BOTTOM LINE: My readout on this meeting is that it met its expected low bar. It didn’t do more than break the diplomatic ice, which it was set to do. Nor did it evolve into an opportunity for some serious peace take-aways, which is the leadership need of the Asian century. So it stuck to the Goldilocks middle, no big chill, but no big thaw either.
The meeting reflected little change in the Indo-Pak cycle of circling back to Zero every so often.
On a medium-term, the back channel should have been better used to activate executive drift in Delhi and Islamabad.
As a legacy politician on his last round, Singh could have worked up the courage to have a joint presser, or even greenlight a joint briefing by senior officials. With no big deliverables, which were never expected, they could have used it to signal hope for bilateral momentum.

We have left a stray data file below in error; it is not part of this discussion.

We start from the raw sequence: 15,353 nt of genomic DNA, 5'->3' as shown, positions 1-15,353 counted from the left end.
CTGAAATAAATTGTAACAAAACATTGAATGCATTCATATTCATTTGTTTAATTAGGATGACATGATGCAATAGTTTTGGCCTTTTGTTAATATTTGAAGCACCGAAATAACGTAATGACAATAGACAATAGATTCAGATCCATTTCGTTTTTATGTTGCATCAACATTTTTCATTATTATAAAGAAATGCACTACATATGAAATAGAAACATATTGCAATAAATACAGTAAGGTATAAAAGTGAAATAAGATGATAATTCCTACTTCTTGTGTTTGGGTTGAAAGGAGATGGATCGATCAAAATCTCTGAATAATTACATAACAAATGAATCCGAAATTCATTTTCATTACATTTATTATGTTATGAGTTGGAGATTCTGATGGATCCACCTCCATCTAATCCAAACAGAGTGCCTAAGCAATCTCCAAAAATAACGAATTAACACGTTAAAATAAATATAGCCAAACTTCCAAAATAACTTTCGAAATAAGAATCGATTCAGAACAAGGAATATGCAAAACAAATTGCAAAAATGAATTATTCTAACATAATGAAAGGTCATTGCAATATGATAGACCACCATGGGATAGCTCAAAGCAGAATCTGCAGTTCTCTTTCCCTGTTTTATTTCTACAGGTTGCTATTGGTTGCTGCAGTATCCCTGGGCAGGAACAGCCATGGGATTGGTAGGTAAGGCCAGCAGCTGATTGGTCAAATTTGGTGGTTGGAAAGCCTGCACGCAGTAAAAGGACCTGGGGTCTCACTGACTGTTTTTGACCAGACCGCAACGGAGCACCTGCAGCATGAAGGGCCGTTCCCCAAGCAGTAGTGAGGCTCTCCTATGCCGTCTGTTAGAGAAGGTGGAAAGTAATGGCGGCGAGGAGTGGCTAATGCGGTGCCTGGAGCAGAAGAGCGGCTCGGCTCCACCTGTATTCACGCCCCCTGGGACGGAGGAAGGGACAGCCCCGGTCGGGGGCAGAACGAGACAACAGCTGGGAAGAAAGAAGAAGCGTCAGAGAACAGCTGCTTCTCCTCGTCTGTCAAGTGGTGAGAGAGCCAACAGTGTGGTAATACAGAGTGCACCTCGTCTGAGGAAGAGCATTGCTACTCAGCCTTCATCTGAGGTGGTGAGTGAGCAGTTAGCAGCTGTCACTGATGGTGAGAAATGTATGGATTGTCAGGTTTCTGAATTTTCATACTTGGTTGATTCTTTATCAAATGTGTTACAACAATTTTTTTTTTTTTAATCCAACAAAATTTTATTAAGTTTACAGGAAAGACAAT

As for the big old military veto on Indian policy, no doctrinal shifts in Pakistan will evolve while force postures from India remain the same on its western borders. But change is in the air here too: in a reflection of Islamabad’s broader regional calculus, Pakistan’s military has shifted large brigade strength to its Afghan border, while easing space to civilian voices on policy-making. In contrast, the Indian military, which used to have no say in policy making, has been known to exercise public vetoes on Siachin and Kashmir.
Sharif is right on the money when he says defence spending should go down in the region, but this policy will remain a pie in the sky with the Indian Mil broadening its global spend. Pak Mil will become no Austerity Jane either.
Control of Non-State Actors has become a major challenge for Pakistan, as it battles internal terrorism as well as a surge in volatility from Afghanistan while NATO forces make a security transition time-lined to 2014. This too will be difficult to change in the near-term.